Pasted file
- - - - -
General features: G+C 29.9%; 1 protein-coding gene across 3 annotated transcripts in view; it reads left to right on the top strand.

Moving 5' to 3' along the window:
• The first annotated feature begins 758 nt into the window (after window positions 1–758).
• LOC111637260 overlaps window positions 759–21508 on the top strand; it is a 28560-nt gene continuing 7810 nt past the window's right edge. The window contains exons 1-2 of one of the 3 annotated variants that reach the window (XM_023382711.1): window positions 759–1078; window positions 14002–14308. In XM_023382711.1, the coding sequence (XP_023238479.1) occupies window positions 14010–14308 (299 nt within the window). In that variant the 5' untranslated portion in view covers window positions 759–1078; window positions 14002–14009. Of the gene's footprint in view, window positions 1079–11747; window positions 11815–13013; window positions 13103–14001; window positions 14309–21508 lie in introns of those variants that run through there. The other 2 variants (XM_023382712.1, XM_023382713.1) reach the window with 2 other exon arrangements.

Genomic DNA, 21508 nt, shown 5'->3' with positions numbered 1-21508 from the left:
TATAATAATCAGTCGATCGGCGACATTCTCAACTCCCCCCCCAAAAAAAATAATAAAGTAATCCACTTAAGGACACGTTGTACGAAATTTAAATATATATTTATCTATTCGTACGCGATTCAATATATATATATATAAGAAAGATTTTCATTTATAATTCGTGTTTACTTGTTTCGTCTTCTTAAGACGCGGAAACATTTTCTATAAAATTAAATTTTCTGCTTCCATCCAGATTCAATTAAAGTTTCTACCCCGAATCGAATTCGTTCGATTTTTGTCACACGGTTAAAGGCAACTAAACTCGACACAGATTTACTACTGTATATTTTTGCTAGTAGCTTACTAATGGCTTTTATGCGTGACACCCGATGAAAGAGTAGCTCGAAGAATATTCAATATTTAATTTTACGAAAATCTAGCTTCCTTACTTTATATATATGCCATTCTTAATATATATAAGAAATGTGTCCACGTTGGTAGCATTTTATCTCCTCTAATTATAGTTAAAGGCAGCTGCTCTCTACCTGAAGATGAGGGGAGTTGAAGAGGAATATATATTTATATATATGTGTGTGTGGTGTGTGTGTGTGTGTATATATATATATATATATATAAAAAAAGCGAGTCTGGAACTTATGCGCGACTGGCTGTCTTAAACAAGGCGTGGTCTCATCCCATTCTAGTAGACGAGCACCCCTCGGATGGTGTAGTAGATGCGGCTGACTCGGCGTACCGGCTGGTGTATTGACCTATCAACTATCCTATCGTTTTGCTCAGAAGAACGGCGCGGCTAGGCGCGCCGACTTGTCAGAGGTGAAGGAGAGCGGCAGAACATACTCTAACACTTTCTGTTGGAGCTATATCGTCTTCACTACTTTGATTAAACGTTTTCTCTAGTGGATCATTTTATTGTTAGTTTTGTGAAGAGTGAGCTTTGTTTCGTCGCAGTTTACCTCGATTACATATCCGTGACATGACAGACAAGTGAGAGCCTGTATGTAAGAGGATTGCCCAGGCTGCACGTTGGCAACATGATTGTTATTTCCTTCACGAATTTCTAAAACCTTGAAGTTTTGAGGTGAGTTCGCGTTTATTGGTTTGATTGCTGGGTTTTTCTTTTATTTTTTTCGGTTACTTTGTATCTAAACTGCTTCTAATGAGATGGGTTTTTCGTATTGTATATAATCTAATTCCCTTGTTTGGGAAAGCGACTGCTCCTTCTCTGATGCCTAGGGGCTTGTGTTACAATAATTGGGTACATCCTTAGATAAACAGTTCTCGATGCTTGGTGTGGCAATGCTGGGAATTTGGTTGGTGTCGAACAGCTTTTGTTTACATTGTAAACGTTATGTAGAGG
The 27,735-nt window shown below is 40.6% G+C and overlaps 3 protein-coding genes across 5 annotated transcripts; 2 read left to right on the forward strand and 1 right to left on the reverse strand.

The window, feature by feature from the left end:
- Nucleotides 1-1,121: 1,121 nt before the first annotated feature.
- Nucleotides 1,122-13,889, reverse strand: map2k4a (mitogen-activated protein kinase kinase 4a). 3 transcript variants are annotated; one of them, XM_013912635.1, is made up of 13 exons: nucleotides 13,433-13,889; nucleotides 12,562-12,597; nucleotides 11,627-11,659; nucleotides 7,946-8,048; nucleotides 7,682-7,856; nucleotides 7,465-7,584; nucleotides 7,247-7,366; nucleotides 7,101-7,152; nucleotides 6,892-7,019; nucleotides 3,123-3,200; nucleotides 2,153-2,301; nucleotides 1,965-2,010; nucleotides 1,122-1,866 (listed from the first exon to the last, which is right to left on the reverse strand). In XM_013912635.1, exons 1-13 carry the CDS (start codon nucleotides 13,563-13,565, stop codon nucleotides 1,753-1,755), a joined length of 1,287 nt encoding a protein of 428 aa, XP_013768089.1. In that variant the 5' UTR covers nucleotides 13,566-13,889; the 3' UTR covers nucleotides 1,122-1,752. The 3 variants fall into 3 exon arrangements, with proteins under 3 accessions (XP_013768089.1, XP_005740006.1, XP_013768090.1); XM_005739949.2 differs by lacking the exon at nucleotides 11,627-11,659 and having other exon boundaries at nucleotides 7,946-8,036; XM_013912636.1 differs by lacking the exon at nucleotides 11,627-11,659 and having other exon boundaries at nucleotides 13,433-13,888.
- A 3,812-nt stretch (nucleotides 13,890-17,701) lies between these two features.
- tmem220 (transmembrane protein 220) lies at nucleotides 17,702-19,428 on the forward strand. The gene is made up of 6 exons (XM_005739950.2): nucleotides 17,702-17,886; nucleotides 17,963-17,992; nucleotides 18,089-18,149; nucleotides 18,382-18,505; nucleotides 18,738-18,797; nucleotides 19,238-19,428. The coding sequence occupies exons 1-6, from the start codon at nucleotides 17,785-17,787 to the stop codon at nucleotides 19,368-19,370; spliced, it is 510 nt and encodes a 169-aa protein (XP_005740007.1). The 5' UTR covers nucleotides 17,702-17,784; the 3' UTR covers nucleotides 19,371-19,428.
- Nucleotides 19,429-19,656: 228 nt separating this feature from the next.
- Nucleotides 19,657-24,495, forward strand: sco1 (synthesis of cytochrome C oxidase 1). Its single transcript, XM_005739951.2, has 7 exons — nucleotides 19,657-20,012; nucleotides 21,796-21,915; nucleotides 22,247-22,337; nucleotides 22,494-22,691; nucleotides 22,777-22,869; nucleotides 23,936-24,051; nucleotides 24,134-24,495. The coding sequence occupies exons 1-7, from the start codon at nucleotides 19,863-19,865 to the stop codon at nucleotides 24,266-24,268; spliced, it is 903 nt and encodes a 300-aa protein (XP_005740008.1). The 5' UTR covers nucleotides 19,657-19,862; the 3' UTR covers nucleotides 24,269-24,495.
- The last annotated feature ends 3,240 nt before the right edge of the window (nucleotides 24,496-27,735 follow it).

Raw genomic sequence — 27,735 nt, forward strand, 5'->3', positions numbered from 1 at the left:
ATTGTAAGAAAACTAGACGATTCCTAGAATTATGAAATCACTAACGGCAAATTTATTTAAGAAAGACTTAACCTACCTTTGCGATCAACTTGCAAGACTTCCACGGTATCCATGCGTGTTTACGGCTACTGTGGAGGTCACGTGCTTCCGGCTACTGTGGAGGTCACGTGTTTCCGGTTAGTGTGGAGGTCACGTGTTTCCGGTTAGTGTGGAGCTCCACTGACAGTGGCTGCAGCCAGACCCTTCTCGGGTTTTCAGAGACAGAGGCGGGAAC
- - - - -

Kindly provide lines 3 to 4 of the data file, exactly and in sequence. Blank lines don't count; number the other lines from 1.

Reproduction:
• The first annotated feature begins 758 nt into the window (after window positions 1–758).
• LOC111637260 overlaps window positions 759–21508 on the top strand; it is a 28560-nt gene continuing 7810 nt past the window's right edge. The window contains exons 1-2 of one of the 3 annotated variants that reach the window (XM_023382711.1): window positions 759–1078; window positions 14002–14308. In XM_023382711.1, the coding sequence (XP_023238479.1) occupies window positions 14010–14308 (299 nt within the window). In that variant the 5' untranslated portion in view covers window positions 759–1078; window positions 14002–14009. Of the gene's footprint in view, window positions 1079–11747; window positions 11815–13013; window positions 13103–14001; window positions 14309–21508 lie in introns of those variants that run through there. The other 2 variants (XM_023382712.1, XM_023382713.1) reach the window with 2 other exon arrangements.